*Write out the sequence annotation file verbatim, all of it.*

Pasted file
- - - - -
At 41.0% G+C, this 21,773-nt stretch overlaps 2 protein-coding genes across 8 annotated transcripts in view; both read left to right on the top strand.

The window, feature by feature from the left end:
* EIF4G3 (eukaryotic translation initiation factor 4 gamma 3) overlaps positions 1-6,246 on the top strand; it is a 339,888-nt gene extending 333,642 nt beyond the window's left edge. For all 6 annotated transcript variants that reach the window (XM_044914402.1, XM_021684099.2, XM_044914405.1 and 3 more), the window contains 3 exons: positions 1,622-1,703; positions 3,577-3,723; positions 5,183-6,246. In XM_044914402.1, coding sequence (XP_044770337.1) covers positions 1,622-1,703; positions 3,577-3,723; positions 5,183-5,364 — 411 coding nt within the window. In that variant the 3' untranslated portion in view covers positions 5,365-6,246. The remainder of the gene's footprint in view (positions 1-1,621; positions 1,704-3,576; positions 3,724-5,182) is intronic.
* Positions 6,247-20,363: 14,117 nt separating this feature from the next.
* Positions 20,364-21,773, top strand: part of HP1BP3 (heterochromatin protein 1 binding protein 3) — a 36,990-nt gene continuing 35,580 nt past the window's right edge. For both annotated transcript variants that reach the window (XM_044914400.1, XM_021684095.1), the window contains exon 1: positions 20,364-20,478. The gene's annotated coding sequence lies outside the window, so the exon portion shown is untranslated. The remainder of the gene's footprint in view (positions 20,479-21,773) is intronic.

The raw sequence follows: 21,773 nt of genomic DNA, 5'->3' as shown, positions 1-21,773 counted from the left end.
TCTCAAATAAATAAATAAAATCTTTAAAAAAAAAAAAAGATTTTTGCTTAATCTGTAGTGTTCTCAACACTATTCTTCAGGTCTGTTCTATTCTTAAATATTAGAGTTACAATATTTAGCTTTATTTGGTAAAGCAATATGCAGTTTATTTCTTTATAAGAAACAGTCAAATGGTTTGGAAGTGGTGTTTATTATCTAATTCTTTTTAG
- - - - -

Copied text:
At 41.0% G+C, this 21,773-nt stretch overlaps 2 protein-coding genes across 8 annotated transcripts in view; both read left to right on the top strand.

The window, feature by feature from the left end:
* EIF4G3 (eukaryotic translation initiation factor 4 gamma 3) overlaps positions 1-6,246 on the top strand; it is a 339,888-nt gene extending 333,642 nt beyond the window's left edge. For all 6 annotated transcript variants that reach the window (XM_044914402.1, XM_021684099.2, XM_044914405.1 and 3 more), the window contains 3 exons: positions 1,622-1,703; positions 3,577-3,723; positions 5,183-6,246. In XM_044914402.1, coding sequence (XP_044770337.1) covers positions 1,622-1,703; positions 3,577-3,723; positions 5,183-5,364 — 411 coding nt within the window. In that variant the 3' untranslated portion in view covers positions 5,365-6,246. The remainder of the gene's footprint in view (positions 1-1,621; positions 1,704-3,576; positions 3,724-5,182) is intronic.
* Positions 6,247-20,363: 14,117 nt separating this feature from the next.
* Positions 20,364-21,773, top strand: part of HP1BP3 (heterochromatin protein 1 binding protein 3) — a 36,990-nt gene continuing 35,580 nt past the window's right edge. For both annotated transcript variants that reach the window (XM_044914400.1, XM_021684095.1), the window contains exon 1: positions 20,364-20,478. The gene's annotated coding sequence lies outside the window, so the exon portion shown is untranslated. The remainder of the gene's footprint in view (positions 20,479-21,773) is intronic.

The raw sequence follows: 21,773 nt of genomic DNA, 5'->3' as shown, positions 1-21,773 counted from the left end.
TCTCAAATAAATAAATAAAATCTTTAAAAAAAAAAAAAGATTTTTGCTTAATCTGTAGTGTTCTCAACACTATTCTTCAGGTCTGTTCTATTCTTAAATATTAGAGTTACAATATTTAGCTTTATTTGGTAAAGCAATATGCAGTTTATTTCTTTATAAGAAACAGTCAAATGGTTTGGAAGTGGTGTTTATTATCTAATTCTTTTTAG